When it comes to spine-chilling music, it’s hard to beat Verdi’s Dies Irae, or ‘Day of Wrath’. Verdi’s Requiem is an epic achievement in every sense, but this depiction of the Biblical day of judgement is pretty unsettling stuff.
Franz Liszt – Mephisto Waltz (1881)
A wedding feast is in progress in a village inn with music, dancing and carousing. Mephistopheles and Faust pass by and Faust is induced to enter and take part in the festivities. Mephistopheles snatches the fiddle from the hands of a lethargic fiddler and draws from it indescribably seductive and intoxicating strains. The amorous Faust whirls about with a full-blooded village beauty in a wild dance. They waltz in mad abandon out of the room, into the open and away into the woods. The sounds of the fiddle grow softer and softer, and the nightingale warbles his love-laden song.
Charles Gounod – Funeral March of a Marionette (1872)
Ok. One listen to this piece and you’ll instantly recognize it as the theme for Alfred Hitchcock Presents. However, it has also a great piece for Halloween because of its subject matter (a funeral) and it’s oddly catchy and creepy melody. The storyline that the piece follows is that a marionette has died in a duel, the funeral procession commences, and then, during the central section, mourners take refreshments before returning to the march.
Aaron Copland – Grohg (1922-24)
An adaptation of the Dracula tale, and inspired by the film Nosferatu, Copland completed Grohg around 1925. The music uses jazzy syncopations and cheery melodies with sinister undertones to add to the feel of unease.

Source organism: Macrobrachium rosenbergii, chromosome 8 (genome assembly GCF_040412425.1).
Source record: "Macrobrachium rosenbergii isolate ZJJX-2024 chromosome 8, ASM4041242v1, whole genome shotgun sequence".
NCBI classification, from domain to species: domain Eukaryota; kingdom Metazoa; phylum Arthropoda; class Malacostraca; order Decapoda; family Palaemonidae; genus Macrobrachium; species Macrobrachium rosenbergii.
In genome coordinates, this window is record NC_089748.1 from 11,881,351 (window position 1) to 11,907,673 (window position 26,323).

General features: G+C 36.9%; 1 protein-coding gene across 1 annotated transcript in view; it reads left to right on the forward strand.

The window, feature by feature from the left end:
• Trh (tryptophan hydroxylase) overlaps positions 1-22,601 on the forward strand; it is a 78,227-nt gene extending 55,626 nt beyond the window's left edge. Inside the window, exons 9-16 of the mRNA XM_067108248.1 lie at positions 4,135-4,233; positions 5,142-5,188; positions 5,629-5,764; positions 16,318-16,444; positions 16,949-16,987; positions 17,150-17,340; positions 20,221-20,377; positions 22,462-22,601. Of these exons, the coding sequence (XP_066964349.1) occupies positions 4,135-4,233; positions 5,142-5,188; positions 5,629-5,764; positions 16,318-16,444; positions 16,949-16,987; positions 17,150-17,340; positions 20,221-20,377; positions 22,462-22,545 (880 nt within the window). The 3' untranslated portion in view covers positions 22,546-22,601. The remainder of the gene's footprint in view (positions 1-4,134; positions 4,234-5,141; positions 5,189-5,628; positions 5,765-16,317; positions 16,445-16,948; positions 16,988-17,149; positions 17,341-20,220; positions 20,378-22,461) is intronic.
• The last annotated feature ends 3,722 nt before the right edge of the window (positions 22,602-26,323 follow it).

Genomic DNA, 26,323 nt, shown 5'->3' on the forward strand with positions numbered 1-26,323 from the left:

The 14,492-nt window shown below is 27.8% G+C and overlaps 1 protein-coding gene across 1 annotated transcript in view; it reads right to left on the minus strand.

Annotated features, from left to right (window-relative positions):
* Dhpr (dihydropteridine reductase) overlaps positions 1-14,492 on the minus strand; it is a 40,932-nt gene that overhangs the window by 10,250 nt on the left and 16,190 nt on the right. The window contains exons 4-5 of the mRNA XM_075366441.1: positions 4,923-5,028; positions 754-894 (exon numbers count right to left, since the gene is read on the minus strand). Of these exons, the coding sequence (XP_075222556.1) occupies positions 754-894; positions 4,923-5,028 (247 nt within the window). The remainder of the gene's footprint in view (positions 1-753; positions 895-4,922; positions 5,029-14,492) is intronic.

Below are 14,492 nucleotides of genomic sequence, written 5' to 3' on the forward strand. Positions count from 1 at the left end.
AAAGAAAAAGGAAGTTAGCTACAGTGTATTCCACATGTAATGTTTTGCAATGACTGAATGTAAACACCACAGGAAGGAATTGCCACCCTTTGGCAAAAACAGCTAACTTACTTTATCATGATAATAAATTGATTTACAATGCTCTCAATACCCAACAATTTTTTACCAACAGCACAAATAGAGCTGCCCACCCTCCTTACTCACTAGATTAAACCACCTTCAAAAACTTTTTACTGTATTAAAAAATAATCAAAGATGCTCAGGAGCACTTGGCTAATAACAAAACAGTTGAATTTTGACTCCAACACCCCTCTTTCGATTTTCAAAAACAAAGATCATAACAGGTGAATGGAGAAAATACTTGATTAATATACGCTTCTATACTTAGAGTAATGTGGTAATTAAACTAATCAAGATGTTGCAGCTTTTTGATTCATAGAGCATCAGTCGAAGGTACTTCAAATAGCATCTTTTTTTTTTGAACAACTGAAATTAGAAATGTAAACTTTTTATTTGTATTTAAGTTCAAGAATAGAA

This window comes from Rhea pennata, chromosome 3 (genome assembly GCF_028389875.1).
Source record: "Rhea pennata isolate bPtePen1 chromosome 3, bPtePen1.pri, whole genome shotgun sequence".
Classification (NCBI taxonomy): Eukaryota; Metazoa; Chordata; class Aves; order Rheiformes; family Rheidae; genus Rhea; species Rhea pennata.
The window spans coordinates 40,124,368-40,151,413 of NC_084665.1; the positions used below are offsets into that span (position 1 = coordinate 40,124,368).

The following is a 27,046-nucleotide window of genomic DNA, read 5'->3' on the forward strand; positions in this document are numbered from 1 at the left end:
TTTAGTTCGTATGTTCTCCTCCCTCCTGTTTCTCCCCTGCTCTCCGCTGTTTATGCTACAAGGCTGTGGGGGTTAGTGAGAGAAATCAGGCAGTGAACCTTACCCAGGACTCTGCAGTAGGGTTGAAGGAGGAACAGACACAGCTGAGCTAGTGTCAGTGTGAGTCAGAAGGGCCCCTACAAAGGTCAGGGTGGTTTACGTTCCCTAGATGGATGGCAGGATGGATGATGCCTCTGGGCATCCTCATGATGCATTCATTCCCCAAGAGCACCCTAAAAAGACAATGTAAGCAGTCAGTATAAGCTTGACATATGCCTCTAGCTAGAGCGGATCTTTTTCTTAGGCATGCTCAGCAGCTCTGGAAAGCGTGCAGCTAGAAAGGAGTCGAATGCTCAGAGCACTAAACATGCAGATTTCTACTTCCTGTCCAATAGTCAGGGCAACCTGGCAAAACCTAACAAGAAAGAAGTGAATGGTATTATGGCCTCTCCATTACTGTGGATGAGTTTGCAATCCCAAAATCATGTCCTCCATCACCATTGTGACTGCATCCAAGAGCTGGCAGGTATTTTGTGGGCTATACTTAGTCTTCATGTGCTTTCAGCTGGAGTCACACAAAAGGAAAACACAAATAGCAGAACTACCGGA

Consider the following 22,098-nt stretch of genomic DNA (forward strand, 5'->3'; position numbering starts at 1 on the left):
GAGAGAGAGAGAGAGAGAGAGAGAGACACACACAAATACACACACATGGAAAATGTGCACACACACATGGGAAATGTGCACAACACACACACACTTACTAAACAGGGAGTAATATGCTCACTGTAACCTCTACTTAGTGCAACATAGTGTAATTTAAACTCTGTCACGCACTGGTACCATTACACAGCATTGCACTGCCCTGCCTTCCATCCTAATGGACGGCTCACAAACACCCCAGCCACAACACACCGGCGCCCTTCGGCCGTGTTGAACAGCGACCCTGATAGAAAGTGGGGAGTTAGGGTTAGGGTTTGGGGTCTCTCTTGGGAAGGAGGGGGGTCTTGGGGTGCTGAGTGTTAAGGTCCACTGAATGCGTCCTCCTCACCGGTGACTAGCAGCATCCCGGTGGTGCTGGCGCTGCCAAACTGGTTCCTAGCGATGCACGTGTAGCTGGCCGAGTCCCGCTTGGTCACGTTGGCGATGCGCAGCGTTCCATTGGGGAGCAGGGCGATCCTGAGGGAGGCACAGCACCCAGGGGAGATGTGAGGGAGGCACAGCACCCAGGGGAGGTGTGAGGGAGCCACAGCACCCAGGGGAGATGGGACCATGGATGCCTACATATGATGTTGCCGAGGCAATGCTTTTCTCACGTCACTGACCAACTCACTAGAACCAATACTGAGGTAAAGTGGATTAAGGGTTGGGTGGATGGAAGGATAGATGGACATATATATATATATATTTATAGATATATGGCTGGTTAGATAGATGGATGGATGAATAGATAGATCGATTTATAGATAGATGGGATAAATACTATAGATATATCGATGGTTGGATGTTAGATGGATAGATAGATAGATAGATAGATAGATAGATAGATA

John Barnes Chance – Incantation and Dance (1960)
John Barnes Chance (1932-1972) was born in Texas, where he played percussion in high school. His early interest in music led him to the University of Texas at Austin, where he received his bachelor’s and master’s degrees. He produced seven works for school ensembles, including his classic Incantation and Dance.
The title of this work suggests a religious orientation, but not towards any of the established religions of a Western or Eastern culture. Incantations are uttered in rituals of magic and the conjuring up of spirits, evil and benign. The opening Incantation is full of mystery and expectation, wandering, and unstable. The Dance also begins quietly, but percussion instruments quickly begin, one by one, to drive a rhythmic pattern of incredible complexity and drive. As other instruments are added, the dance grows wilder and more frenzied.
Camille Saint-Saëns – Danse Macabre (1874)
Personified Death leading a row of dancing figures from all walks of life to the grave. According to superstition, Death appears at midnight every year on Halloween (signaled by 12 notes from the harp). Death has the power to call forth the dead from their graves to dance from him while he plays his fiddle. His skeletons dance for him until the first break of dawn, when they must return to their graves until the next year. The piece makes particular use of the xylophone to imitate the sound of rattling bones. When first premiered, it was not received well. Audiences were quite unsettled by the disturbing, yet innovative, sounds that Saint-Saens elicited. Shortly thereafter, it was transcribed by Franz Liszt who recognized its genius and greeted it with much enthusiasm